The Wisconsin Department of Natural Resources Board (DNR) voted unanimously to allow hunters and trappers a season that runs for the last week of February, according to the Wisconsin State Journal. Wisconsin state law requires that if the U.S. Fish and Wildlife Service does not have wolves listed as an endangered species then the DNR must allow wolf trapping and hunting from November through February. USFWS removed the gray wolf from the endangered species list on January 4.
Originally, the DNR rejected the hunt because there was limited time for public input and that Wisconsin’s Chippewa tribes had not been consulted on the hunt, per treaty requirement. However, Hunter Nation, Inc, an advocacy group that supports hunters’ rights, sued the DNR claiming that not holding a hunt violated hunters’ constitutional rights. Despite protest in the form of more than 2,000 received letters, Circuit Judge Bennett Brantmeier ordered the DNR to hold the hunt.
The DNR will issue up to 4,000 permits, with a recommended quota of 200 wolves killed. The state wolf management plan’s goal is to have 350 wolves living outside of tribal reservations. The DNR estimates that there are 1,195 wolves in the state, which is triple the number of wolves called for by the management plan. If filled, the harvest of 200 wolves would reduce the Wisconsin wolf population to 995 which still is more than double the number outlined in the wolf management plan.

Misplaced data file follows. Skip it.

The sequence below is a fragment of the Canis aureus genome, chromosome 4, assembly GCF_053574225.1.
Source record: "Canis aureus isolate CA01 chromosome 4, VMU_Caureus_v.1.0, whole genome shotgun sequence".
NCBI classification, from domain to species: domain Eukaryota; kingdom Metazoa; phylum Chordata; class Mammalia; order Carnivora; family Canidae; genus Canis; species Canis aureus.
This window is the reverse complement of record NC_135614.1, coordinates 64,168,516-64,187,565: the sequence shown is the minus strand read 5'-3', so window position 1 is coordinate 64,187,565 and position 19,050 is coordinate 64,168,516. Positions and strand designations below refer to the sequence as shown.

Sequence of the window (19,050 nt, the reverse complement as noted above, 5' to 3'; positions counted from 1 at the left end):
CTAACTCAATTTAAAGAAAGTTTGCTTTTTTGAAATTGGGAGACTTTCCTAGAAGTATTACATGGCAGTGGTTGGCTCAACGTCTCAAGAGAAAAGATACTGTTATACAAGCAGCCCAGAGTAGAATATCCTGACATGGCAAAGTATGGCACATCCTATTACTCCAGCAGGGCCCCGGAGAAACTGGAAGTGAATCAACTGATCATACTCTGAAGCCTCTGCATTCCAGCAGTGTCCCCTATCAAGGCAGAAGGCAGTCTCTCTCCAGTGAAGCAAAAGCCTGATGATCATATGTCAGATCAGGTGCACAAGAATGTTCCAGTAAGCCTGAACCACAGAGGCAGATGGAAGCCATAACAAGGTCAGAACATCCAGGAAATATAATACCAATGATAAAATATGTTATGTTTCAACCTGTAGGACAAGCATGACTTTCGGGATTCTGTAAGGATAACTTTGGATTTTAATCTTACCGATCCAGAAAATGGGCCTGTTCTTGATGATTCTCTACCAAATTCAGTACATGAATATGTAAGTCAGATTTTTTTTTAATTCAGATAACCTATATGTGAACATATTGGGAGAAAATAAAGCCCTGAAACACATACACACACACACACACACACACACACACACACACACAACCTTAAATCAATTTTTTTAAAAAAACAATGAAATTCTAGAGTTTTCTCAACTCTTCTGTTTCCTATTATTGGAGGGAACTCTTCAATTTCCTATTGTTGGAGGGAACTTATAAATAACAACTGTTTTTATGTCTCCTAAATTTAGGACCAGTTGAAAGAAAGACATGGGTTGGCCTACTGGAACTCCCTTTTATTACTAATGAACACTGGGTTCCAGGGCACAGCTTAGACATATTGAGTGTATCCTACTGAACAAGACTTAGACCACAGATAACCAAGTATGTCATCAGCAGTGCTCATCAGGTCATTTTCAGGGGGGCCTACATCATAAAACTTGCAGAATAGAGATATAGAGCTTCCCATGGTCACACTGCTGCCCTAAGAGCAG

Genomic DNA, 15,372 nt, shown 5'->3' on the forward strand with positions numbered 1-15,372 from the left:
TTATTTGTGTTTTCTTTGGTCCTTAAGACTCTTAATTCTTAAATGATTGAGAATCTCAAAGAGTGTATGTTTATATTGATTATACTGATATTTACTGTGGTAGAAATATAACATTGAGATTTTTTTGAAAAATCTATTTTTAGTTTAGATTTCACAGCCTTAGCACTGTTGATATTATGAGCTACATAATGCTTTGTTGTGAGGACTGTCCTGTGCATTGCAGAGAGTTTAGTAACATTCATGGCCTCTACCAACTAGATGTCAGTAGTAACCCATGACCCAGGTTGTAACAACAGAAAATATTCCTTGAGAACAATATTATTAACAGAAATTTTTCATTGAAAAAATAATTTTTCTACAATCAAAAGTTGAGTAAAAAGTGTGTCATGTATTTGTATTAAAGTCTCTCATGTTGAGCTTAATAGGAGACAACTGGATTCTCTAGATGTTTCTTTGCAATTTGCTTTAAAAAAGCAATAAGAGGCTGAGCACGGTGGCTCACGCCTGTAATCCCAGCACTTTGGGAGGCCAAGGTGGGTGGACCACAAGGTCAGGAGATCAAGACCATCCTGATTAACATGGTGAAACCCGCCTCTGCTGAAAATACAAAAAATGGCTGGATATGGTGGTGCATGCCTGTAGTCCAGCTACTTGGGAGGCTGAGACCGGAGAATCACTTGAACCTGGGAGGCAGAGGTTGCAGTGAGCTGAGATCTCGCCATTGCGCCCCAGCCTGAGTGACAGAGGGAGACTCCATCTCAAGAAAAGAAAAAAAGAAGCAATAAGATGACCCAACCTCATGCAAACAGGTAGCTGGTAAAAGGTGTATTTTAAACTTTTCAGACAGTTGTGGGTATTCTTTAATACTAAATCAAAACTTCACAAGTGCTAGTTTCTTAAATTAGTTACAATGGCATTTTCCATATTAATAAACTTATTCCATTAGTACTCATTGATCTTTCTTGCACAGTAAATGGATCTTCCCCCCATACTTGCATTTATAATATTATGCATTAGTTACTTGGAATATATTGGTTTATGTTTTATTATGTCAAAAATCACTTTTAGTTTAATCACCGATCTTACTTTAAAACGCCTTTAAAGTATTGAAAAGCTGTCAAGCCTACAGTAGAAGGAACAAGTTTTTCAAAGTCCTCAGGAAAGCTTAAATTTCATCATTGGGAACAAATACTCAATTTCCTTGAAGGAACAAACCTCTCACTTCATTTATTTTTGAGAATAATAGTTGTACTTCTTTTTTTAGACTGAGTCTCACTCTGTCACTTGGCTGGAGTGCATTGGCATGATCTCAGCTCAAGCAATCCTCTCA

The hunt has been a volatile issue for years. Opponents say wolves are too beautiful to kill and are still too scarce in much of the country to be hunted. Native tribes consider them to be sacred.
Proponents say a surplus of wolves on the landscape means predation on livestock, pets, and game animals. In neighboring Minnesota, the Mayor of Grand Marias made headlines when his dog survived a wolf attack last month.
Proponents of this wolf hunt are concerned that President Joe Biden will return the gray wolf to the endangered species list before November 2021. The last Wisconsin wolf hunt was held in 2014-2015 and 154 wolves were taken. State law allows them to be shot if there is an immediate threat to human safety or if wolves attack domestic animals on private land. Even while the state is appealing Judge Brantmeier’s ruling, the hunting permit application process starts just after midnight tonight on the Wisconsin DNR website.